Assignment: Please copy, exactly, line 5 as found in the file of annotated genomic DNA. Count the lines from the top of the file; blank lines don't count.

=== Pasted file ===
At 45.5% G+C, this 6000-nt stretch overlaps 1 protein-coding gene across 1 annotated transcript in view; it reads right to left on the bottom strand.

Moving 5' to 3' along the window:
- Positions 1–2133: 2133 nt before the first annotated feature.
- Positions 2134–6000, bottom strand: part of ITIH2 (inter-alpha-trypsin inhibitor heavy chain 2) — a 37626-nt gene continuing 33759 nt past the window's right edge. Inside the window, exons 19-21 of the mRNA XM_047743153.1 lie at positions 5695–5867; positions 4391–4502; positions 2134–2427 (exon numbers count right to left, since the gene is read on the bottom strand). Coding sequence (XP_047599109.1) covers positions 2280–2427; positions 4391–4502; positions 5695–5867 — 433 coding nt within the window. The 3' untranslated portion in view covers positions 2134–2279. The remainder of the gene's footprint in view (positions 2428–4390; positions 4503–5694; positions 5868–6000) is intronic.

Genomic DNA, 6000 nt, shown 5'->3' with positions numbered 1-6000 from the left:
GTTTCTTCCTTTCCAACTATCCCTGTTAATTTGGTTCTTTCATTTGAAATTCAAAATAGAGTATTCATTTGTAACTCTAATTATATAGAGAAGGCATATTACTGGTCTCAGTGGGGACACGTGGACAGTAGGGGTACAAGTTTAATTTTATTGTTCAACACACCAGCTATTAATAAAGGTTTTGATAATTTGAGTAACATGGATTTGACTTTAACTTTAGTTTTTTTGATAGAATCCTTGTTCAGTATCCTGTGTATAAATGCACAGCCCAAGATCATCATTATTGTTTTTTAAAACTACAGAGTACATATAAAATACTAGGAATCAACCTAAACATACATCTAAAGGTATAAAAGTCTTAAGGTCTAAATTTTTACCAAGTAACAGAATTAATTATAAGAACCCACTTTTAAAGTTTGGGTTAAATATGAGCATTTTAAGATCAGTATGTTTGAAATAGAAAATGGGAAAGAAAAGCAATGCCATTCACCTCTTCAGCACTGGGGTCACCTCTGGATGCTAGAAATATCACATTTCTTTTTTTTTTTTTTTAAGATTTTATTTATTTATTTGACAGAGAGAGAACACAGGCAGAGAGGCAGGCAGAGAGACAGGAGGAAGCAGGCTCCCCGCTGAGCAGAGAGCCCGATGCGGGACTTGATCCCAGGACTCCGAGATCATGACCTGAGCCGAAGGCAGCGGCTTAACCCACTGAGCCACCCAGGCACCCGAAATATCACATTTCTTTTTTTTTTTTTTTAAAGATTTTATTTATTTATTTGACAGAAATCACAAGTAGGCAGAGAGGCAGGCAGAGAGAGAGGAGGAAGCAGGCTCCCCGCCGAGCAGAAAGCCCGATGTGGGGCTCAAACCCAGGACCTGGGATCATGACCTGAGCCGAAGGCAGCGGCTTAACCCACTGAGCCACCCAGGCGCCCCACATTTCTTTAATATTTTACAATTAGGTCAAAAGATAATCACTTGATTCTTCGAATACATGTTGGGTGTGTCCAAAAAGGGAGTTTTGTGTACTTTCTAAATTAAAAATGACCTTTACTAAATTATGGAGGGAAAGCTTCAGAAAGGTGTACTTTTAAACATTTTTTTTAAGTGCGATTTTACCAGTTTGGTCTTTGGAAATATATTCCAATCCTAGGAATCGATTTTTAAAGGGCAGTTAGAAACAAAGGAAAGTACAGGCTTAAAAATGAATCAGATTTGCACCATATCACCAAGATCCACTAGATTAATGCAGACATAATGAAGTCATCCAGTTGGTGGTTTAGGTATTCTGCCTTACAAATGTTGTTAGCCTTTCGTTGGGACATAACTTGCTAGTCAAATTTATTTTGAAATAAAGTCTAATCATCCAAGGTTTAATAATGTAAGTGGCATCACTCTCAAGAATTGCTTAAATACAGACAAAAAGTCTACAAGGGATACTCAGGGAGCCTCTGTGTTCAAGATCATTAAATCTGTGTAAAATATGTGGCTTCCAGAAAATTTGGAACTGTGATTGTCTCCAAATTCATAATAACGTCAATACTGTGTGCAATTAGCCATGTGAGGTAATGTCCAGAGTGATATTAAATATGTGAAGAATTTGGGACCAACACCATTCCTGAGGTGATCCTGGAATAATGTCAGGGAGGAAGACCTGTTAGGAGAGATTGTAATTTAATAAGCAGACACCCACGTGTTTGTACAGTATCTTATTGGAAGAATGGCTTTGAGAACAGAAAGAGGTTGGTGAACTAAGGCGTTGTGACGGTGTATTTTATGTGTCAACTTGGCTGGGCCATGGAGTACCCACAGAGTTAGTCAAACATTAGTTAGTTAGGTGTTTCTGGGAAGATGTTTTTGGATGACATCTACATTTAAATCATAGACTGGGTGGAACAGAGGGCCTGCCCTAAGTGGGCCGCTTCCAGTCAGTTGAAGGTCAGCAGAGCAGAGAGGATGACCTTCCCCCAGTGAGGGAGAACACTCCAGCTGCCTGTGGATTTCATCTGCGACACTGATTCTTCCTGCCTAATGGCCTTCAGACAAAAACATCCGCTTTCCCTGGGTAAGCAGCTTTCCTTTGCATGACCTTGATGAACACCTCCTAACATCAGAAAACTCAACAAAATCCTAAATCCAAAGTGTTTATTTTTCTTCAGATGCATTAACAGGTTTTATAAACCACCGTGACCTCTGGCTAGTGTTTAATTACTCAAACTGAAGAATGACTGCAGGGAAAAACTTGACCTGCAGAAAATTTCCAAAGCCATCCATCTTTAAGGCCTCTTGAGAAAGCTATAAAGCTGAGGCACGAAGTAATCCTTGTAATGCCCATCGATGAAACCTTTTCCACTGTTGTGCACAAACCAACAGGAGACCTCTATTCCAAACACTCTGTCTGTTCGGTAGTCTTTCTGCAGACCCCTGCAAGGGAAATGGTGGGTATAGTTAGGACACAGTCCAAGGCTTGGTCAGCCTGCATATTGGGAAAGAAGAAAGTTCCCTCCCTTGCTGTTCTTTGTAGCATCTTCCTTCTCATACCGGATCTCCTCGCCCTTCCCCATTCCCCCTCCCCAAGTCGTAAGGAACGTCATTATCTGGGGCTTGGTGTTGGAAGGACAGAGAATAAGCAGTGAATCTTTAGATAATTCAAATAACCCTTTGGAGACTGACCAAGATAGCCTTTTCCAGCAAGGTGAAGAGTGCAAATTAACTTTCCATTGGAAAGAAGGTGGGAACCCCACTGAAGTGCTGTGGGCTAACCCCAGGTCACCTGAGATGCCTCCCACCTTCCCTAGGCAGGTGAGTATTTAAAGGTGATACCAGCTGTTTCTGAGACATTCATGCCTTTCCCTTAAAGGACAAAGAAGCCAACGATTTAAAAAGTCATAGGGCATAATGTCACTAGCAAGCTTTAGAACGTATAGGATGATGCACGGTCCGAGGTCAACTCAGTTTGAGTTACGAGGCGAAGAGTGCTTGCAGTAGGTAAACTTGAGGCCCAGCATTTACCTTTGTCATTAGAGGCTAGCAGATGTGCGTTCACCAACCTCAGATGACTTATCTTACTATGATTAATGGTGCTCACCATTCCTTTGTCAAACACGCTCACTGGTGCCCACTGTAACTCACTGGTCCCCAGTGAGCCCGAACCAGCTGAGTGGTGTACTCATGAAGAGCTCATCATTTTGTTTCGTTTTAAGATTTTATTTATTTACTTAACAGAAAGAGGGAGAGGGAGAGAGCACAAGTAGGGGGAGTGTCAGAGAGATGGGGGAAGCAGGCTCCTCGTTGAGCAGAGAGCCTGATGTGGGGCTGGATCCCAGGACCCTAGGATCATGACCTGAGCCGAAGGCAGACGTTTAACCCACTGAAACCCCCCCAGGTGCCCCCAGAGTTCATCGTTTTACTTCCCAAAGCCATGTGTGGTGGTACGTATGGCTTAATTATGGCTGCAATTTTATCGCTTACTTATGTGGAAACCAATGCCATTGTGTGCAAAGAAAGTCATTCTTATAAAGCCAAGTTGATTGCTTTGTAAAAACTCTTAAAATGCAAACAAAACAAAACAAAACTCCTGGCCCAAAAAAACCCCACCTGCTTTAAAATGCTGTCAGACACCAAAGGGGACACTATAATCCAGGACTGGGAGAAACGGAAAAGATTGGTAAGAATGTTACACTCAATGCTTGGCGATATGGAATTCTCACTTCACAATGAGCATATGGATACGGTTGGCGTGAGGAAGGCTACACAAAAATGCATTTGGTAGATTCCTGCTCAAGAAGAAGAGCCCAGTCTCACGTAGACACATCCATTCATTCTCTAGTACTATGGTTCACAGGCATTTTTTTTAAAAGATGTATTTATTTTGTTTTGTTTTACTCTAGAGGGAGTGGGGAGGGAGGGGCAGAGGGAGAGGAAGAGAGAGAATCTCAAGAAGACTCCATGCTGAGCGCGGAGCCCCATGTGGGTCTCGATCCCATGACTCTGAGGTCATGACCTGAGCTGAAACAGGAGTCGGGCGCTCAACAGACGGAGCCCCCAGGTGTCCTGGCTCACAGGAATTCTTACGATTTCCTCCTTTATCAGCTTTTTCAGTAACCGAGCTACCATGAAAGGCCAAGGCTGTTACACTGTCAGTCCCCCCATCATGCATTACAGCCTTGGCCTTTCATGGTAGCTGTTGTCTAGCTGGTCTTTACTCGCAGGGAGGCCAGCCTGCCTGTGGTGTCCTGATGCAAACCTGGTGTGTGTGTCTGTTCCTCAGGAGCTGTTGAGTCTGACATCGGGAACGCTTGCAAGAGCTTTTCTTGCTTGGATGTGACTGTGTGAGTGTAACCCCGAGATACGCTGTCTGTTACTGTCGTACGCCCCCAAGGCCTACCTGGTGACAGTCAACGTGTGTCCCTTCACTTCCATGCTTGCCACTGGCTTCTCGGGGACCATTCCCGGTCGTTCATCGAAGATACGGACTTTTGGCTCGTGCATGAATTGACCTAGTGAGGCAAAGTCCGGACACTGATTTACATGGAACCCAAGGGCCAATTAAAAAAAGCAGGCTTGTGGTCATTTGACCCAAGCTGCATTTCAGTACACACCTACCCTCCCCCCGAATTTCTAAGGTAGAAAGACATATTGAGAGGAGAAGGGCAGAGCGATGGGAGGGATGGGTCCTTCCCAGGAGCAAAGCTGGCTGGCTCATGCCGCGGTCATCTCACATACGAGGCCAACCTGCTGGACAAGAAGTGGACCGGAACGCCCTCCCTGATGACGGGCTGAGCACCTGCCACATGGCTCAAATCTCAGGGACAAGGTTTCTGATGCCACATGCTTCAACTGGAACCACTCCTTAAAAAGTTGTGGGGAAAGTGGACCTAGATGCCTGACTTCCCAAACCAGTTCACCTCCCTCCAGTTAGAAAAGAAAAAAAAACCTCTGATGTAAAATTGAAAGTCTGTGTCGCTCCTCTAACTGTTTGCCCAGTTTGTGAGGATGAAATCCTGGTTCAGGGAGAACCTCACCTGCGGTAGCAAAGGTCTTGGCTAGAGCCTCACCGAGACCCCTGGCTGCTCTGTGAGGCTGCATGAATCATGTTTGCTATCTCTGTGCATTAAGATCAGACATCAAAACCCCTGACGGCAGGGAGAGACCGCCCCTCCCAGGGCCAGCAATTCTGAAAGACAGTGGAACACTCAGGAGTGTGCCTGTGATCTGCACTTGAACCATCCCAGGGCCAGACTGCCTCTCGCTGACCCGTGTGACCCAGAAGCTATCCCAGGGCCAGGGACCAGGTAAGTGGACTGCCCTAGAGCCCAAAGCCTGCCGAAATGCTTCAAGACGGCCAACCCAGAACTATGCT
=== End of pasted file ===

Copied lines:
Genomic DNA, 6000 nt, shown 5'->3' with positions numbered 1-6000 from the left: